CVS =
E (S ) r E(N)E(X )

r E ( N ) Var ( X ) + Var ( N ) E 2 ( X )
k = y CVS = y
r E(N)E( X )

r E ( N ) Var ( X ) + Var ( N ) E 2 ( X ) E ( N ) Var ( X ) + Var ( N ) E 2 ( X )


2
k
= =
r E(N)E( X ) r E(N)E(X )
2 2
y

Var ( X ) Var ( N ) Var ( X ) Var ( N )


2 2
k 1 1 y
= + , r E(N) = +
y r E(N) E2 ( X ) E(N) k E2 ( X ) E(N)

Guo Fall 2009 C, Page 190 / 284


Final formula you need to memorize

You also know how to derive from scratch this is the mother of all the formulas
for the limited fluctuation credibility model

Var ( X ) Var ( N ) Var ( N )


2 2
y y
If r E ( N ) = + = CVX2 + , then Z = 1 .
k E (X )
2
E(N) k E(N)

Please note that r is the number of insureds needed to achieve the full credibility. E ( N )
is the number of annual claims per insured. So r E ( N ) represents the expected number
of claims the insurer needs to have in its book of business to have the full credibility.

2
# of insureds in expected # of
claims per insured 1 1+ p
Var ( X ) Var ( N )
the book of business
2
r E(N ) = +
k E2 ( X ) E(N)
the expected # of claims the insurer
needs to have in its book of business
to have full credibility

One easy mistake made by many is to write

Var ( X ) Var ( N )
2
y
r E(N) = + Wrong!
k E(X ) E(N)

Var ( X )
To remember the term , please note that X is the claim dollar amount. So
E2 ( X )
E ( X ) is dollar amount and Var ( X ) is dollar squared. To have a meaningful ratio, we
need to square E ( X ) so the numerator and denominator are both dollar squared.

Var ( N )
Please also note that is fine. Here N is the claim number. So Var ( N ) is a
E(N )
Var ( N )
number; E ( N ) is a number. So the ratio is fine.
E(N )

Once again, remember that X is the dollar amount of a single claim incurred by one
policyholder and that N is the annual number of claims incurred by the policyholder.

Guo Fall 2009 C, Page 191 / 284


Special case

Credibility formulas for the aggregate loss for one insured (credibility in terms of
the expected number of annual claims)

Set r = 1 .

2
1 1+ p
2 Var ( X ) Var ( N )
If E ( N ) = + , then Z = 1 .
k E2 ( X ) E(N)

your n your n
Z = min , 1 = min ,1
E ( N ) to make Z=1 Var ( N )
n0 CVX +
2

E(N)

May 2000 #26


You are given:
Claim counts follow a Poisson distribution
Claim sizes follow a lognormal distribution with coefficient of variation of 3
Claim sizes and claim counts are independent
The number of claims in the 1st year is 1,000
The aggregate loss in the 1st year was 6.75 million
The manual premium for the 1st year was 5 million
The exposure in the 2nd year is identical to the exposure in the 1st year
The full credibility standard is to be within 5% of the expected aggregate loss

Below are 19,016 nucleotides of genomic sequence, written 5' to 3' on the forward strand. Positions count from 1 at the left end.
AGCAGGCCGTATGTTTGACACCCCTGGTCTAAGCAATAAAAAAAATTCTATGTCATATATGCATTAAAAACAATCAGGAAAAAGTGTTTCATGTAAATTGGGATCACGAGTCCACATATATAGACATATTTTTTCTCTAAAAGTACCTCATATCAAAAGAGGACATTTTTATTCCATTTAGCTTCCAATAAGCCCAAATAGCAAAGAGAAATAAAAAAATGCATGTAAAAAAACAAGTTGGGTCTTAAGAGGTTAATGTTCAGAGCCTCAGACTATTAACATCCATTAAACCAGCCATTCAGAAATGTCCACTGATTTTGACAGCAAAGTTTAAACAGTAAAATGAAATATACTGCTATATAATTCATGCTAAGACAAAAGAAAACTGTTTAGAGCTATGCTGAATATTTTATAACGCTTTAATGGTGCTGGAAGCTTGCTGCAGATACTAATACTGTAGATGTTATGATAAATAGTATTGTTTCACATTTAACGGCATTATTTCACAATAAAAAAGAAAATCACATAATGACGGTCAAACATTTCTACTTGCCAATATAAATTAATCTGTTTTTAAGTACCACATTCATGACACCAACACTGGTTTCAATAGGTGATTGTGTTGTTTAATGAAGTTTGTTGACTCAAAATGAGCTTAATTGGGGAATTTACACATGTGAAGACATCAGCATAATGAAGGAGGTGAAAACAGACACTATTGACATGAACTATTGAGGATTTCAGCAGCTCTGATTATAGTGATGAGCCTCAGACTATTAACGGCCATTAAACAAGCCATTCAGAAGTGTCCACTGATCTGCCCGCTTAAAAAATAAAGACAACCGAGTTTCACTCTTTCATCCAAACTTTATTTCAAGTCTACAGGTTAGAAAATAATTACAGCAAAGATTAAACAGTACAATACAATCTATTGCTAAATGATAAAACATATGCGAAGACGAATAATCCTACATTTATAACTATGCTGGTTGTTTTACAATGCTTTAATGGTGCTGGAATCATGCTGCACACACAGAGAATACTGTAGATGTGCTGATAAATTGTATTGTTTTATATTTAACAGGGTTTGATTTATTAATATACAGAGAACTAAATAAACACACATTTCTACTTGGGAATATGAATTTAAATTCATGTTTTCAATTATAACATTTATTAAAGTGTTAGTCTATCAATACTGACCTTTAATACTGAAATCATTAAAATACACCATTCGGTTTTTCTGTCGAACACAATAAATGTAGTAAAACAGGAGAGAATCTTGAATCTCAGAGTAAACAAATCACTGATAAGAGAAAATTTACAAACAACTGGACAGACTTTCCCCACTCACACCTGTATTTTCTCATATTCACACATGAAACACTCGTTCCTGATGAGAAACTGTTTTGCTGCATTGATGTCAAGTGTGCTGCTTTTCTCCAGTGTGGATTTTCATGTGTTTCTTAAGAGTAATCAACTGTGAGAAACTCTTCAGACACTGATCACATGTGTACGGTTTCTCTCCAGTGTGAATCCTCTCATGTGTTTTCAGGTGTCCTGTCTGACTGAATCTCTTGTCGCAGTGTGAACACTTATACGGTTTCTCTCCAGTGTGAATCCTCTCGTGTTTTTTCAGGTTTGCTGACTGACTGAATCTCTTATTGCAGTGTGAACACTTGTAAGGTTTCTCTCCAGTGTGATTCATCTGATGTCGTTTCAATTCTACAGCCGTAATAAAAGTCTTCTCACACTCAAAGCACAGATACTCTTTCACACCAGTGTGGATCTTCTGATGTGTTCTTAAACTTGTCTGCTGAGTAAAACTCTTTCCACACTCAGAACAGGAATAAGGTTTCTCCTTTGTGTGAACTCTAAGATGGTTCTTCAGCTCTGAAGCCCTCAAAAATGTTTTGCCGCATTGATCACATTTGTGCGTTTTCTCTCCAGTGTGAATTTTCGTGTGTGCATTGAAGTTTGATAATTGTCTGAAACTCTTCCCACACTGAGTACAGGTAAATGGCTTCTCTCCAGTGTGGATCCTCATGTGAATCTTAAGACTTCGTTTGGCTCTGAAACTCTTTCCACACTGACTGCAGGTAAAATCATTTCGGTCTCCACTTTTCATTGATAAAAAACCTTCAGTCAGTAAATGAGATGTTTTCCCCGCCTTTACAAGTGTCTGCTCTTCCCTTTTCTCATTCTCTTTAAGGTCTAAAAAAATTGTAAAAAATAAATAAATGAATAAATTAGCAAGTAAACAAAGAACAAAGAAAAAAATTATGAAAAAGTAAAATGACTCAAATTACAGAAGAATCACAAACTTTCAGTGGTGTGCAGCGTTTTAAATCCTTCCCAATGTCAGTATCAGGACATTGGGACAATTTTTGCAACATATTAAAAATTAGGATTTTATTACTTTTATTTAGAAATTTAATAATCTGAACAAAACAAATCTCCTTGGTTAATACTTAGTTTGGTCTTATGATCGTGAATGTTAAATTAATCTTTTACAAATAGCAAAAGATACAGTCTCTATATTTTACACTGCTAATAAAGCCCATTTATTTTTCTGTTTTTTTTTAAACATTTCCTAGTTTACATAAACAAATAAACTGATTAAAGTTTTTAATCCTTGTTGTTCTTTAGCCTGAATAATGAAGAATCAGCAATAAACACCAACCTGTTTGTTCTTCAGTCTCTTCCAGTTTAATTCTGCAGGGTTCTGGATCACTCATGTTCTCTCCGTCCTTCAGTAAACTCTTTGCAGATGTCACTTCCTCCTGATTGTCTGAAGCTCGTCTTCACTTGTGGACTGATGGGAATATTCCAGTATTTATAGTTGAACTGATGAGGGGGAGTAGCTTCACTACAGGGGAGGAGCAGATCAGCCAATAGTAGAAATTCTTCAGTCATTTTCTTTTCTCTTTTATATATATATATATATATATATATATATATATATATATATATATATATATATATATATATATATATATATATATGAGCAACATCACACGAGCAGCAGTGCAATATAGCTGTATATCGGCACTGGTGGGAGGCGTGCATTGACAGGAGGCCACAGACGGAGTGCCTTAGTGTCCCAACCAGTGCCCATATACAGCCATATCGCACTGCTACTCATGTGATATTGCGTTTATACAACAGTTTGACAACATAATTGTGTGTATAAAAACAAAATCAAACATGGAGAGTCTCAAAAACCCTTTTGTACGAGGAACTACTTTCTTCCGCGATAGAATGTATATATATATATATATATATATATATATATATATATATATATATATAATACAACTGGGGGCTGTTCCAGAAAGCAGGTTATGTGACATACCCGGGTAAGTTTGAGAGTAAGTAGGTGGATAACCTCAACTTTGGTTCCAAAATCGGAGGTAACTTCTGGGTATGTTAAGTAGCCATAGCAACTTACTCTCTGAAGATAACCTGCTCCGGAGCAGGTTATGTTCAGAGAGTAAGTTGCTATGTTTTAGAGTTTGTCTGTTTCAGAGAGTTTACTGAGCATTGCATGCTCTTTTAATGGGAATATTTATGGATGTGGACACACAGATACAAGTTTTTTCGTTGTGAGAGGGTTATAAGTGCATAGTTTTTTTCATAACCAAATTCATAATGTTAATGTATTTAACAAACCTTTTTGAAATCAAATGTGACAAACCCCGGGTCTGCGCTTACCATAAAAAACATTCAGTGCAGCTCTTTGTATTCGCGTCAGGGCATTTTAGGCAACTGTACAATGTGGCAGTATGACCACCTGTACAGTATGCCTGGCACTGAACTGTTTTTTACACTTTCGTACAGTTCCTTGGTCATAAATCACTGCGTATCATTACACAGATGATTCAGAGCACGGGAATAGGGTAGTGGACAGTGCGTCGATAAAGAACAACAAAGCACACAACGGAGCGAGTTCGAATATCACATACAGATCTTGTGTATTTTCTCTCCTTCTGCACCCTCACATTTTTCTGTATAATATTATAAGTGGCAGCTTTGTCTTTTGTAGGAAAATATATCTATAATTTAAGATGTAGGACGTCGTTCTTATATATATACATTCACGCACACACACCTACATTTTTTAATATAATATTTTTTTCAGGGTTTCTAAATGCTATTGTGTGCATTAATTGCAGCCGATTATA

95% of the time

Determine the limited fluctuation credibility net premium (in millions) for the 2nd year.

Solution

We are asked to find the limited fluctuation credibility renewal net premium for Year 2.
So we are just concerned with one policy (or one insured). Set r = 1 .

Credibility for the aggregate loss

Guo Fall 2009 C, Page 192 / 284


2 2
1 1+ p 1 1 + 95%
2 Var ( X ) Var ( N ) 2 Var ( X ) Var ( N )
E(N) = + = +
k E2 ( X ) E(N) 5% E2 ( X ) E(N)

We are told that the claim size X is lognormal with the coefficient of variation of one.
The information that X is lognormal is not needed. SOA just wants to scare us. What
matters is CVX . We are told that CVX = 3 .
Var ( N )
In addition, we know that N is Poisson. So =1.
E(N)

So to have full credibility Z = 1 , the expected number of claims is:

2 2

E(N) =
1.96
5%
( 32 + 1) = 10 1.96
5%

your n 1000 5%
Z = min , 1 = min , 1 = min 10 ,1 =0.255
E ( N ) to make Z=1 1.96
2
1.96
10
5%

P = E ( S n +1 S1 , S 2 ,..., S n ) = Z S + (1 Z)
Renewal policyholder-specific global mean
premium sample mean (manual rate)

= 0.255*6.75 + (1-0.255)*5=5.446

Nov 2000 #14

For an insurance policy, you are given:


For each individual insured, the number of claims follows a Poisson distribution
The mean claim count varies by insured, and the distribution of mean claim
counts follow a gamma distribution
For a random sample of 1000 insureds, the observed claim counts are as follows:

# of claims, n 0 1 2 3 4 5
# of insureds, f n 512 307 123 41 11 6

n f n = 750 , n 2 f n = 1494

Claim sizes follow a Pareto distribution with mean 1500 and variance 6,750,000.
Guo Fall 2009 C, Page 193 / 284
Claim sizes and claim counts are independent
The full credibility standard is to be with 5% of the expected aggregate loss 95%
of the time.

Determine the minimum number of insureds needed for the aggregate loss to be fully
credible.

Solution
2
1 1+ p
2 Var ( X ) Var ( N )
r E(N) = +
k E2 ( X ) E(N )

2
1 1+ p
1 2 Var ( X ) Var ( N )
r= +
E(N) k E2 ( X ) E(N)

1 1+ p 1 1 + 95%
2 2 1.96
= =
k 5% 5%

(X ) =
2
6,750,000 6,750,000
We know that CVX = . CV =2
=3
E(X )
X
1500 1500
Var ( N )